Jokowi-Megawati rift may hinder Prabowo’s efforts to include PDI-P in his government

Relations between President Jokowi and Megawati have deteriorated since Mr Jokowi decided to throw his weight behind his former rival-turned-ally Prabowo Subianto instead of the party’s presidential candidate, former Central Java governor Ganjar Pranowo.

Yerica Lai

Yerica Lai

The Jakarta Post


President Joko 'Jokowi' Widodo, Indonesian Democratic Party of Struggle chairwoman Megawati Soekarnoputri, and Central Java Governor Ganjar Pranowo arrive on Sept. 29, 2023, at the venue for the party's national meeting in East Jakarta. PHOTO: ANTARA/THE JAKARTA POST

April 18, 2024

JAKARTA – The Indonesian Democratic Party of Struggle (PDI-P) has shown no interest in mending strained ties with nominal member President Joko “Jokowi” Widodo, a complication that may stand in the way of president-elect Prabowo Subianto’s efforts to include the country’s largest political party in his governing coalition.

Talk of a potential reconciliatory meeting between Jokowi and PDI-P chairwoman Megawati Soekarnoputri recently surfaced after the Presidential Palace suggested last week that “it was only a matter of time” before Jokowi would meet with Megawati and that it was working “to find the right time” to make a meeting happen.

Relations between Jokowi and Megawati have deteriorated since Jokowi decided to throw his weight behind his former rival-turned-ally Prabowo Subianto instead of the party’s presidential candidate, former Central Java governor Ganjar Pranowo.

Jokowi’s eldest son Gibran Rakabuming Raka ran in November of last year as vice presidential candidate to Prabowo, allowing the defense minister to tap into the President’s huge support base and win the February presidential race.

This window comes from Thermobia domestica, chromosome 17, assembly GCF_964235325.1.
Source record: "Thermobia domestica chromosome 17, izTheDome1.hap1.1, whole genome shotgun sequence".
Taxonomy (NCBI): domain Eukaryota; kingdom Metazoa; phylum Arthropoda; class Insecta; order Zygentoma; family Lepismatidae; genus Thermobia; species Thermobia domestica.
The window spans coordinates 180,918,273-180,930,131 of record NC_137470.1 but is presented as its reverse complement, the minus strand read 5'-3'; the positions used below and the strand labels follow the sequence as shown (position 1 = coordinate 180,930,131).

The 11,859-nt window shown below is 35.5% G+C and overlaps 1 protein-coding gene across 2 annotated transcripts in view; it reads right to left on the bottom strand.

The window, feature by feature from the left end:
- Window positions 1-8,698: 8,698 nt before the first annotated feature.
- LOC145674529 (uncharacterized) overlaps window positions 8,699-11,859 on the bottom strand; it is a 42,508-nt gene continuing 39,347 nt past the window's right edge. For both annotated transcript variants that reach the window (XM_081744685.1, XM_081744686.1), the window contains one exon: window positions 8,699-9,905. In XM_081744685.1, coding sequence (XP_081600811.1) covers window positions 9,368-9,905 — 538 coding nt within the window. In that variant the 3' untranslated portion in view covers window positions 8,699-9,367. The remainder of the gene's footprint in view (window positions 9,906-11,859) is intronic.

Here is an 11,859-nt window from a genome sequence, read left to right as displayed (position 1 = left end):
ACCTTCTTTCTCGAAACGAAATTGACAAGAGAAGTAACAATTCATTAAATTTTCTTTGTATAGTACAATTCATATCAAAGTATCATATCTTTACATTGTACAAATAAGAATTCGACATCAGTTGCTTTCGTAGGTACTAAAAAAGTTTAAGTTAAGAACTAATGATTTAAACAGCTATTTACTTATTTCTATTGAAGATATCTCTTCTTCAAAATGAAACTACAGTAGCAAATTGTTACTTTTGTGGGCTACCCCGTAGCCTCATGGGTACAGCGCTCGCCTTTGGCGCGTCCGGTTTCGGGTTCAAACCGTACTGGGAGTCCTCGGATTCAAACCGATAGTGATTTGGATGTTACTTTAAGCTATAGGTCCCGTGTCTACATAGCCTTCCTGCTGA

The idea to have Jokowi meet Megawati however got the cold shoulder from PDI-P members, who said Jokowi must first face party members at the grassroots if he wishes to have a moment with the party’s matriarch after his betrayal.

“While Lebaran brings opportunity for silaturahmi [strengthening kinship], in the context related to pak Jokowi, the grassroots of the party have said ‘wait a minute, let [Jokowi] meet with us first because we serve as the fortress for ibu Megawati,” PDI-P secretary-general Hasto Kristiyanto said last week.

But when asked about the current state of the relationship between Megawati and Jokowi, Hasto suggested that it was hard for Megawati to stand with Jokowi, who now walks a different path from her party.

“Democracy, principles of anti-nepotism and the rule of law have been undermined. Should we ignore this?” Hasto said. “As a nation, we must have a principle.”

The PDI-P has claimed that Jokowi used his clout to cling to power and swing the election in favor of his preferred candidates.

While staunch Jokowi supporters have accused Hasto of preventing the two figures from meeting, Budi Arie Setiadi of ProJo, Jokowi’s largest network of volunteers which backed the Prabowo-Gibran presidential bid, has acknowledged that any reconciliatory meeting might not be on the horizon.

“There is no [chance for the two to meet] now,” said Budi, who is also the communications and information minister in Jokowi’s cabinet.

Political analysts were also pessimistic that Jokowi and Megawati could put aside their differences in near future, given Megawati’s huge disappointment in the PDI-P member she once helped rise to power.

“It seems that for now the Jokowi-Megawati meeting is still unlikely to materialize because Megawati still feels the pain of being betrayed,” Muslim Kennedy of pollster Indikator Politik Indonesia told The Jakarta Post.

With coalition talks for the incoming government starting to pick up pace, Kennedy said the ongoing conflict between Jokowi and Megawati would present a challenge for Prabowo, who has been seeking to bring the PDI-P into his coalition.

Forming a coalition with the PDI-P, which stands to secure the largest number of seats in the House of Representatives after winning the most votes in the February legislative election, could help Prabowo run an effective government, as the four pro-Prabowo parties failed to command a majority in the legislature.

“Based on today’s political dynamics, the PDI-P will most likely continue its position outside the government as an opposition [to a pro-Prabowo coalition of parties in the House], while waiting for Prabowo’s honeymoon phase to end,” Kennedy said. “Then the opportunity to enter the government will be open.”

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